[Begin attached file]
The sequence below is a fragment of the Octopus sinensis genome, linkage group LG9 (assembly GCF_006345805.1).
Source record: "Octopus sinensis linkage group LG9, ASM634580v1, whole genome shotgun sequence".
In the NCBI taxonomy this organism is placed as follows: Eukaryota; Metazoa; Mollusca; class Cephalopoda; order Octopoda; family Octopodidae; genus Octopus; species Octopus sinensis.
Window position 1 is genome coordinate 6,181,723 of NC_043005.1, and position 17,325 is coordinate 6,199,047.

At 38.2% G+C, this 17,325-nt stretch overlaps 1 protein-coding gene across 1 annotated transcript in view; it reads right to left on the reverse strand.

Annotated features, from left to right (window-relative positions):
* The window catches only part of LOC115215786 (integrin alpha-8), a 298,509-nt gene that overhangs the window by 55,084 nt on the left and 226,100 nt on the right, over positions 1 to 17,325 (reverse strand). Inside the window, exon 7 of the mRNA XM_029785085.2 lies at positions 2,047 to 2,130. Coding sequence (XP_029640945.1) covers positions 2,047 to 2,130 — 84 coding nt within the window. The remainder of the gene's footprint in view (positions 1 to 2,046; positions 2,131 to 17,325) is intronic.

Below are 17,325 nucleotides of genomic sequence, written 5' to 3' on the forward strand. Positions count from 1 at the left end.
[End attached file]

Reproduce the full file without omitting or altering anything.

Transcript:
The sequence below is a fragment of the Octopus sinensis genome, linkage group LG9 (assembly GCF_006345805.1).
Source record: "Octopus sinensis linkage group LG9, ASM634580v1, whole genome shotgun sequence".
In the NCBI taxonomy this organism is placed as follows: Eukaryota; Metazoa; Mollusca; class Cephalopoda; order Octopoda; family Octopodidae; genus Octopus; species Octopus sinensis.
Window position 1 is genome coordinate 6,181,723 of NC_043005.1, and position 17,325 is coordinate 6,199,047.

At 38.2% G+C, this 17,325-nt stretch overlaps 1 protein-coding gene across 1 annotated transcript in view; it reads right to left on the reverse strand.

Annotated features, from left to right (window-relative positions):
* The window catches only part of LOC115215786 (integrin alpha-8), a 298,509-nt gene that overhangs the window by 55,084 nt on the left and 226,100 nt on the right, over positions 1 to 17,325 (reverse strand). Inside the window, exon 7 of the mRNA XM_029785085.2 lies at positions 2,047 to 2,130. Coding sequence (XP_029640945.1) covers positions 2,047 to 2,130 — 84 coding nt within the window. The remainder of the gene's footprint in view (positions 1 to 2,046; positions 2,131 to 17,325) is intronic.

Below are 17,325 nucleotides of genomic sequence, written 5' to 3' on the forward strand. Positions count from 1 at the left end.